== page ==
I’ve never really liked the word gadget. You know the thing in your pocket, that smartphone? It’s not a gadget. Neither is your laptop or your eBook reader or your home server or your gaming console. All these things are commonly referred to as gadgets, but that word, gadget, is just a way that non-technical folk trivialize the impact that technology has on all of our lives. I can’t state this strongly enough—we live in an age of wonder powered by an astounding technological revolution. Calling these devices gadgets really sells them short. These are the devices that will power our future.Louis CK) it was 1985, and I was ten years old. At that time a state-of-the-art PC cost $3000, had less than 1MB of memory, no hard drive, and ran at around 10MHz. My house had two phones—wired, of course—one was in my parent’s bedroom and one was in the kitchen. We didn’t have an answering machine, and frankly, it was pretty annoying when I called someone who did. We watched TV shows beamed to us using terrestrial, over-the-air signals. We lived outside the area served by cable, and my parents wouldn’t invest in a satellite dish for a couple more years—oh, and when they did, it was a 9-foot dish that had to be aimed at different satellites to switch channels. At that time, the most advanced piece of technology in the house was probably the microwave oven, or maybe the TI-99/4A that Dad bought from the school board. We hadn’t heard of the Internet, flat screen TVs were something from science-fiction movies, and the best way to get a crisp picture at home was to hang some aluminum foil off of the bunny ears. For all intents and purposes, 1985 was the dark ages.
If I were to bring my 10-year-old self to the present day, and show him the iPhone 3Gs that I take for granted every day, he’d be astonished. To a kid who wouldn’t see his first GameBoy for another four years, the iPhone must look too good to be true—like magic or a prop from Logan’s Run or 2001. With a high-speed connection to the Internet, a color LCD that has about the same resolution as a 1985-era TV, and ability to store and play thousands of songs plus movies and TV shows would have been unimaginable to all but the most breathy futurist in 1985. The iPhone is just one of the many quantum technological leaps forward that we’ve witnessed in the last 25 years—there have been plenty of others: the original Pentium and Pentium 2, Windows 95, the rise of TCP/IP, ubiquitous broadband (first wired, then wireless), the development of multi-core processors, the rise and maturation of 3D graphics, Windows XP, OS X, streaming video, cheap CMOS-based camera sensors, incredible video and audio compression, the increase in storage capacity and speed, etc. The upshot is that even one or two of these technological revolutions would have had a major impact. Taken together though, they’ve allowed us to build devices that someone as recently as 25 years ago might think of as magical.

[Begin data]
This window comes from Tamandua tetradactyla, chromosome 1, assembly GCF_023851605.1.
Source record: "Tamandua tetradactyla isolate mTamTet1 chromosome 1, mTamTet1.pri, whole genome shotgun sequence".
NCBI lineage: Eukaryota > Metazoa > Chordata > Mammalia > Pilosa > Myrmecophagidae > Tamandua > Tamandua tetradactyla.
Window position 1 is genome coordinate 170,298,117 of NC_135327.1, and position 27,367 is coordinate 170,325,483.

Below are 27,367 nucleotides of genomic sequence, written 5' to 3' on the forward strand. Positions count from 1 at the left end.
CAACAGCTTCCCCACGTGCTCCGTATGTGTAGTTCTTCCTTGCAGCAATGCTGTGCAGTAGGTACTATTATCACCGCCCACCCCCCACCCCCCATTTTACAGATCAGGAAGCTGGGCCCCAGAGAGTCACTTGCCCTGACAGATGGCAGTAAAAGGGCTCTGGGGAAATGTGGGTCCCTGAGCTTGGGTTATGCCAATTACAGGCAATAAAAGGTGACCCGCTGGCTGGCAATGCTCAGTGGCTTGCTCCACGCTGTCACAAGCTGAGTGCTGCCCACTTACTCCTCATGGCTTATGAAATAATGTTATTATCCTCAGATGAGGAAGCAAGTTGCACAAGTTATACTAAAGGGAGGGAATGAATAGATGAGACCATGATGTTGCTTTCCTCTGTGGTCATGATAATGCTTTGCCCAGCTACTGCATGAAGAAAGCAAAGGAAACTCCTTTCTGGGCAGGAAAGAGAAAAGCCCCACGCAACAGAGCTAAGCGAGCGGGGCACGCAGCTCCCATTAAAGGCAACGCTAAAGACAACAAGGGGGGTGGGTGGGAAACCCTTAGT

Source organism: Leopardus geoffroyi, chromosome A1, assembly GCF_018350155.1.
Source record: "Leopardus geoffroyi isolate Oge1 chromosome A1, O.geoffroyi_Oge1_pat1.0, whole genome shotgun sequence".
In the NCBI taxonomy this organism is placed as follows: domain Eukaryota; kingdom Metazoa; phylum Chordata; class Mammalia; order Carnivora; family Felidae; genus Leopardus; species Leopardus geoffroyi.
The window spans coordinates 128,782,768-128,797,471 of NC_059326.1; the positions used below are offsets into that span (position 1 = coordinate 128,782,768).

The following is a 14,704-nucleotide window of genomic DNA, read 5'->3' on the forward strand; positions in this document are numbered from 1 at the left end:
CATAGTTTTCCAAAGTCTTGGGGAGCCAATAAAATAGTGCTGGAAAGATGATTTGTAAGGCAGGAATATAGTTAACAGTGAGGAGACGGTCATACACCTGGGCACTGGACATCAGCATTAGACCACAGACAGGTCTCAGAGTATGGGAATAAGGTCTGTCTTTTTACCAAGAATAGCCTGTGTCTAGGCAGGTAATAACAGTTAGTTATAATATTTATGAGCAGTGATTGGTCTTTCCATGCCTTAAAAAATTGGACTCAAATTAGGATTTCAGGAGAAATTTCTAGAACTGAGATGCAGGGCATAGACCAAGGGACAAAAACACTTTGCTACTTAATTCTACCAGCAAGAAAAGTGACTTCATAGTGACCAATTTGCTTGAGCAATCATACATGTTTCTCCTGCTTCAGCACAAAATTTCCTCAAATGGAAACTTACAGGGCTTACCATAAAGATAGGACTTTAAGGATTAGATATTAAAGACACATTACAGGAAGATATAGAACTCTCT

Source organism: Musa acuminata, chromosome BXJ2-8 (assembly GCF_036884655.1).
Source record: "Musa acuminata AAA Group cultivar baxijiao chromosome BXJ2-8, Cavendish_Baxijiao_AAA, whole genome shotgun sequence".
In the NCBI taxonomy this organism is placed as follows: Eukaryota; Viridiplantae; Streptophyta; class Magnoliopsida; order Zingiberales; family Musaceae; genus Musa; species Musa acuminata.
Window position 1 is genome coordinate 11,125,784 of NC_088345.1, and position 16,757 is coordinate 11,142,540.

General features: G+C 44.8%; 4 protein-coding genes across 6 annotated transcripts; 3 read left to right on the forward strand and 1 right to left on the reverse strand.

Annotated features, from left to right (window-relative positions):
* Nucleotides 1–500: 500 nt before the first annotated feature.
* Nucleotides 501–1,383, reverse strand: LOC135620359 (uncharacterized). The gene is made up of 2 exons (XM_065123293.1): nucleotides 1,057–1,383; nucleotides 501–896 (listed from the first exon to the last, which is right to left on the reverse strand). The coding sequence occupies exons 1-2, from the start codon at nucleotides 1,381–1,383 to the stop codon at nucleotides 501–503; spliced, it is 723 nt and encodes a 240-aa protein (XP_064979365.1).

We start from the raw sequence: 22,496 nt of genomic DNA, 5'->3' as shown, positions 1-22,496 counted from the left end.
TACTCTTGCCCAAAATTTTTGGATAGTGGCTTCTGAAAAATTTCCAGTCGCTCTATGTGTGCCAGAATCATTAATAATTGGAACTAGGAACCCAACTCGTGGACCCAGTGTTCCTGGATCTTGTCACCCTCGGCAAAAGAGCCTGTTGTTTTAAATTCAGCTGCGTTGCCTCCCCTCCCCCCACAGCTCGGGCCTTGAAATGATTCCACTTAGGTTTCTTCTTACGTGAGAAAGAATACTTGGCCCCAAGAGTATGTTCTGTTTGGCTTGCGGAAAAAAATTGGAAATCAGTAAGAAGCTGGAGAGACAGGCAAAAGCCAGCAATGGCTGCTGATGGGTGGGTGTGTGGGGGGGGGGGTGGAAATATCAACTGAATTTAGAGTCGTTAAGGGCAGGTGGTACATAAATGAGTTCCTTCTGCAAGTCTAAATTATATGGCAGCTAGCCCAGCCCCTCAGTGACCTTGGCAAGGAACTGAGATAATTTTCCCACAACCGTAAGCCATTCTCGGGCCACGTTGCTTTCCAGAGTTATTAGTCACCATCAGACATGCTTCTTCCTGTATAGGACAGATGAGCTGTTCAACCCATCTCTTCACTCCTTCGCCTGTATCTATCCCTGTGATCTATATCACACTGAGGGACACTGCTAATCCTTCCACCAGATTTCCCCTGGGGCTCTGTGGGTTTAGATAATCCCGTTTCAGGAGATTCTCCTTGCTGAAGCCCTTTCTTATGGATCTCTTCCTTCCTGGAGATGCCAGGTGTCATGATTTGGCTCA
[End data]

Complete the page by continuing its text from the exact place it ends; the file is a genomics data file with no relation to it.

So that’s why the word gadget pisses me off. The very definition of gadget “a small mechanical or electronic device with a practical use, but often thought of as a novelty” trivializes the impact these devices have made on our lives. Is your smartphone a novelty? What about your Kindle—you know, the thing that allows you to buy and download virtually any of hundreds of thousands of books instantly, over the air? Do you remember going to the video rental store to rent a movie? That’s right, I don’t either, because I haven’t been to a video rental store in 5 years. Did you ever drive all over town looking for something? It’s easier to buy it from Amazon and it will be delivered to your home tomorrow. What about maps? Do you miss asking for directions? What about waiting in lines? Whether it’s printing my movie tickets and boarding passes at home, or the fact that I can use my phone to schedule my next Space Mountain ride without waiting in line, it’s all awesome.
And, even more amazing is that the pace of innovation is increasing at an ever faster rate, which is making it increasingly difficult to imagine where we’ll be in five or ten years, much less 25. I don’t have a window to the future, so I’m only certain of a few things. I’m reasonably sure that the advancements we’ll see over the next quarter-century will make the last 25 years seem insignificant in comparison. And I’m pretty sure that there’s no way we can predict what technology will look like in 2035, despite what the kids at Wired say about us entering an age of ubiquity.
There is one thing that I can say with absolute certainty. While there will be “gadgets” and “gizmos” 25 years from now, the revolution will not be powered by novelty devices. It will be powered by technological improvements that affect everything about our lives and our society. I’m not going to trivialize the revolution by calling these devices gadgets, and I hope you won’t either. I’m here to talk about the future. Want to come along?